Cocteau's still-shocking Les Parents Terribles at the National.
More than half a century ago, Jean Cocteau's Les Parents Terribles (1938) scandalised Paris. What's remarkable is that this steamy hot-house of a play still seems shocking today.
Cocteau wrote the piece in eight opium-sozzled days and it has an atmosphere all of its own. Imagine a cross between the black farce of Joe Orton and the preposterous dramas of Andrea Newman and you will get some, though only some, idea of what's on offer in Sean Mathias's thrilling production at the National's Lyttelton Theatre.
In La Machine infernale, which he wrote four years earlier, Cocteau tackled the Oedipus story in a manner that was sophisticated, camp and almost entirely passionless. In Les Parents Terribles he returns to the theme of incest, but this time the diseased love is infecting a bourgeois family in 1930s Paris and provides the basis for a bruising melodrama. Yet, in Jeremy Sam's sparky new translation, even when emotion rises to its most torrid climaxes, you often catch yourself laughing, for the brilliantly constructed plot has much in common with a Feydeau farce.
In a magnificent and courageous performance, Sheila Gish plays the raddled mother Yvonne in this gripping study of love turned rancid. She's diabetic, and spends most of her time in bed in a half-lit room, superbly evoked in Stephen Brimson Lewis's set as a mixture of architectural grandeur and domestic squalor. You can almost smell the dirty laundry and that distinctive Parisian whiff of drains.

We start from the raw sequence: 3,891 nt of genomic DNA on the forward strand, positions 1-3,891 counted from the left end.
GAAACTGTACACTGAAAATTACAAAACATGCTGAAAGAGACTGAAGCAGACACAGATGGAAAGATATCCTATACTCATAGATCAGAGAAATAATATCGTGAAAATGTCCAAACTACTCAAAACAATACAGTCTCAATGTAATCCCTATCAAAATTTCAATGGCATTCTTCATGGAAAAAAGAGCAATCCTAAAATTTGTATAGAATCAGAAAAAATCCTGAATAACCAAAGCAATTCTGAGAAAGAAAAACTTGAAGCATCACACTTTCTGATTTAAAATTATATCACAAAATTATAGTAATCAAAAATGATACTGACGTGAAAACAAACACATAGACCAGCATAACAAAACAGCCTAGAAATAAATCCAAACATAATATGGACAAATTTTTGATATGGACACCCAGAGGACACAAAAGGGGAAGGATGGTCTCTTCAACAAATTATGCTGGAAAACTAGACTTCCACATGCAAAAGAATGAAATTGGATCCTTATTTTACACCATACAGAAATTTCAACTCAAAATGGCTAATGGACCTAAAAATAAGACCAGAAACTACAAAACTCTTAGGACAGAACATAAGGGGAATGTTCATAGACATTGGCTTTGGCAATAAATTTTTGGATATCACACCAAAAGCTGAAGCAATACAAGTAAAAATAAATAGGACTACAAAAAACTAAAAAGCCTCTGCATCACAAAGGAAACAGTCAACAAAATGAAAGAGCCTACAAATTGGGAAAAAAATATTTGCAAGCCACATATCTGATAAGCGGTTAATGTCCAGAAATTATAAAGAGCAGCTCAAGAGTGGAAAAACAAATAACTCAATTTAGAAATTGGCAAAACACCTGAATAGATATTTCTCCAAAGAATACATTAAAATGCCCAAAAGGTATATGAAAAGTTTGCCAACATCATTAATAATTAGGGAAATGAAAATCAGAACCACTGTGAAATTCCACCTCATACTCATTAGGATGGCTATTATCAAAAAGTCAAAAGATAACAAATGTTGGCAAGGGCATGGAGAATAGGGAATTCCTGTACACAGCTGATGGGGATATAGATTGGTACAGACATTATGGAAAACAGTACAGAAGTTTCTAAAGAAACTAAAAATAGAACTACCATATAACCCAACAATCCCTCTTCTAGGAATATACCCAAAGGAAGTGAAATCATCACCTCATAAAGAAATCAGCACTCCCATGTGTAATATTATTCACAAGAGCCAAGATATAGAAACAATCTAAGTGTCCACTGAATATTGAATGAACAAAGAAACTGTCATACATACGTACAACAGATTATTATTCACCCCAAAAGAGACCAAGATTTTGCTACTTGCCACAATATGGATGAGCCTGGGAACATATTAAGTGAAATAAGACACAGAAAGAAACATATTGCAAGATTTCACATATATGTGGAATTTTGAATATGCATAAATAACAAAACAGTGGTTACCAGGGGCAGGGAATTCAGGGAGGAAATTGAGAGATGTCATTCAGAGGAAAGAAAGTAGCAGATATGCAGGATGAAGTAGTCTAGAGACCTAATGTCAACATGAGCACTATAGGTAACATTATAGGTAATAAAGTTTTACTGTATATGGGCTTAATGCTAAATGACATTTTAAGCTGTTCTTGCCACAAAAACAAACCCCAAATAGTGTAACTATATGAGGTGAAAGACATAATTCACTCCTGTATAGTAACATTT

Yvonne loves her 22-year-old son with an unhealthy passion, and their kisses and cuddles make the flesh creep. But the almost equally besotted Michael (Jude Law) has decided he must break free from the suffocating family nest after falling in love with Madeleine, a girl his own age. Unknown to Michael, however, his new girlfriend is already his father's mistress. And to further complicate matters, Yvonne's sister Leo (Frances de la Tour) has long nursed an unrequited love for George.
Cocteau exploits these tangled relationships with exhilarating inventiveness. As in all good farce, several of the characters are forced to resort to increasingly desperate lies and evasions, and there are many blazing dramatic confrontations. But Cocteau has also latched on to a real and neglected truth of human nature - that passion is often ridiculous. For those caught up in its trammels, obsessive love is all-consuming emotion and pain. For those watching from the sidelines it is terrific entertainment.
The excellent cast precisely capture the play's violently shifting moods. At one moment you are moved, the next appalled, only to find yourself snorting with laughter at the ludicrousness of the situation and the self-centredness of the characters.
Les Parents Terribles is also the sexiest show in town. The central act (another superb design by Brimson Lewis featuring a huge spiral staircase) packs a real erotic charge, as first Michael, emerging naked from his bath, and then his dad (Alan Howard) find themselves stirred by the beautiful Madeleine (Lynsey Baxter). But when Howard becomes both aroused and angry there is a terrifying crackle of sexual violence in the air.
In the final act, Sheila Gish disintegrates spectacularly before our eyes. This is no-holds-barred acting, and Gish's ravaged voice, exposed white flesh and air of haggard misery reveal an actress prepared to shed all inhibitions in the pursuit of an unforgettable performance. More daringly still, Gish doesn't solicit our sympathy: she remains an appalling comic monster to the very bitter end.
The other performances are first-rate too, with Alan Howard offering a specially potent combination of bewildered comedy and real cruelty as the father. After three hours, you reel out of this notably perverse drama feeling both exhilarated and faintly ashamed at having enjoyed the voyeuristic spectacle so much.
Daily Telegraph, 9.5.94.
Back to Reviews page.